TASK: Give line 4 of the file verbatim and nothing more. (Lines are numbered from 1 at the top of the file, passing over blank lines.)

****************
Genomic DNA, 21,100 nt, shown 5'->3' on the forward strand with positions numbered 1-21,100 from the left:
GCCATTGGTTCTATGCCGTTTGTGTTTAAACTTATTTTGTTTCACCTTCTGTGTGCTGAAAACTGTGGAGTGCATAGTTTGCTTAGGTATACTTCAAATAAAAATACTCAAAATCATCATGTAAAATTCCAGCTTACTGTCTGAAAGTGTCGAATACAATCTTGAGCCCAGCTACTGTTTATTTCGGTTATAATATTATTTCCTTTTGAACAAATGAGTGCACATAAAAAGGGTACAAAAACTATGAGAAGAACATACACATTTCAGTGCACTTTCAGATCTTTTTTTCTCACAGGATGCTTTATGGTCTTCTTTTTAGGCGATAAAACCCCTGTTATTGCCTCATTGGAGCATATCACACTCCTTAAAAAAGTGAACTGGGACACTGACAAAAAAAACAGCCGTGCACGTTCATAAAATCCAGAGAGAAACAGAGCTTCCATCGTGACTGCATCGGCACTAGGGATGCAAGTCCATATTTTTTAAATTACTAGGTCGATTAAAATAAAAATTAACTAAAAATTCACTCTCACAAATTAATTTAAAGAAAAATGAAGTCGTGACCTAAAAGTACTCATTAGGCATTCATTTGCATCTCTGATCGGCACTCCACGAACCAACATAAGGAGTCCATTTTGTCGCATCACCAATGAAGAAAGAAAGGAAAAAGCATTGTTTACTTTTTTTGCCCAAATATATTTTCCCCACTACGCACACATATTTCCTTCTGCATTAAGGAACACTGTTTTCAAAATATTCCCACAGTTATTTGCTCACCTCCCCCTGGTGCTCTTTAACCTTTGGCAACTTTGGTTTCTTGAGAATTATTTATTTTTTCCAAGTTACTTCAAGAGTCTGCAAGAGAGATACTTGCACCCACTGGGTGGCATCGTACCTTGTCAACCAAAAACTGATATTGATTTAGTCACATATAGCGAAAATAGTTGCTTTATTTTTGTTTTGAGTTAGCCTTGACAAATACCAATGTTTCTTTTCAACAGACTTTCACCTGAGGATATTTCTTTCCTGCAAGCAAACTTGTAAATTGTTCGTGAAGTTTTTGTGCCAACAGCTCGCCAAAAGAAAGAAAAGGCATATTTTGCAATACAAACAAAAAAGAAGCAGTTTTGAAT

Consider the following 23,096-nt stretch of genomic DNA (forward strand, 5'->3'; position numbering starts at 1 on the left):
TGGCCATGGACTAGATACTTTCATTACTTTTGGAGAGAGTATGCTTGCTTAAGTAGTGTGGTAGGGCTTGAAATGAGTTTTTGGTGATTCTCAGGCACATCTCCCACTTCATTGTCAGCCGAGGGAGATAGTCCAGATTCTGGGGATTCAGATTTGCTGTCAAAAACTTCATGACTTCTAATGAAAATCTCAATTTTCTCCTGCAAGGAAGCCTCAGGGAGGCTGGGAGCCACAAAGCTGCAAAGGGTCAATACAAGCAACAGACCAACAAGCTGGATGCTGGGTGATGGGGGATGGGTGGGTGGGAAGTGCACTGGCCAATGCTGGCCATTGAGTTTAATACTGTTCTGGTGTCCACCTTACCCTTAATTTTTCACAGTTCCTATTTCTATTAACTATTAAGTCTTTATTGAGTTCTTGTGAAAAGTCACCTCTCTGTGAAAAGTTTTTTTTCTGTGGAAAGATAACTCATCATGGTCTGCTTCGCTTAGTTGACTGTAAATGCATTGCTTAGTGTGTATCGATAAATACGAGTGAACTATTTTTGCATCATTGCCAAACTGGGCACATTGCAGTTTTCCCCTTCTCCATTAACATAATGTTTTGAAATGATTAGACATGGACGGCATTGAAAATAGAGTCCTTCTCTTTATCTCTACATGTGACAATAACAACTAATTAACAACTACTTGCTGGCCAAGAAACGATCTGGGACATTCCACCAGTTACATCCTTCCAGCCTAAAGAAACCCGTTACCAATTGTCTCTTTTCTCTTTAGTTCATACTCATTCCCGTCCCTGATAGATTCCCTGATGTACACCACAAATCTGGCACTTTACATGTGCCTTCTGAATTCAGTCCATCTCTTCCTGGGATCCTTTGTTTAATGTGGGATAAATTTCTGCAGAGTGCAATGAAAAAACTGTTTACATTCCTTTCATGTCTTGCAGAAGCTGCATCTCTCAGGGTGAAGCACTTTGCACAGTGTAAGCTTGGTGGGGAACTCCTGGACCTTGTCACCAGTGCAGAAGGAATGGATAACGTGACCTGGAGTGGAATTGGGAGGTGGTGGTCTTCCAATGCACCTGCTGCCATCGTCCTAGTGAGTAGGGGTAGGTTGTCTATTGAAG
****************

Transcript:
TGGCCATGGACTAGATACTTTCATTACTTTTGGAGAGAGTATGCTTGCTTAAGTAGTGTGGTAGGGCTTGAAATGAGTTTTTGGTGATTCTCAGGCACATCTCCCACTTCATTGTCAGCCGAGGGAGATAGTCCAGATTCTGGGGATTCAGATTTGCTGTCAAAAACTTCATGACTTCTAATGAAAATCTCAATTTTCTCCTGCAAGGAAGCCTCAGGGAGGCTGGGAGCCACAAAGCTGCAAAGGGTCAATACAAGCAACAGACCAACAAGCTGGATGCTGGGTGATGGGGGATGGGTGGGTGGGAAGTGCACTGGCCAATGCTGGCCATTGAGTTTAATACTGTTCTGGTGTCCACCTTACCCTTAATTTTTCACAGTTCCTATTTCTATTAACTATTAAGTCTTTATTGAGTTCTTGTGAAAAGTCACCTCTCTGTGAAAAGTTTTTTTTCTGTGGAAAGATAACTCATCATGGTCTGCTTCGCTTAGTTGACTGTAAATGCATTGCTTAGTGTGTATCGATAAATACGAGTGAACTATTTTTGCATCATTGCCAAACTGGGCACATTGCAGTTTTCCCCTTCTCCATTAACATAATGTTTTGAAATGATTAGACATGGACGGCATTGAAAATAGAGTCCTTCTCTTTATCTCTACATGTGACAATAACAACTAATTAACAACTACTTGCTGGCCAAGAAACGATCTGGGACATTCCACCAGTTACATCCTTCCAGCCTAAAGAAACCCGTTACCAATTGTCTCTTTTCTCTTTAGTTCATACTCATTCCCGTCCCTGATAGATTCCCTGATGTACACCACAAATCTGGCACTTTACATGTGCCTTCTGAATTCAGTCCATCTCTTCCTGGGATCCTTTGTTTAATGTGGGATAAATTTCTGCAGAGTGCAATGAAAAAACTGTTTACATTCCTTTCATGTCTTGCAGAAGCTGCATCTCTCAGGGTGAAGCACTTTGCACAGTGTAAGCTTGGTGGGGAACTCCTGGACCTTGTCACCAGTGCAGAAGGAATGGATAACGTGACCTGGAGTGGAATTGGGAGGTGGTGGTCTTCCAATGCACCTGCTGCCATCGTCCTAGTGAGTAGGGGTAGGTTGTCTATTGAAG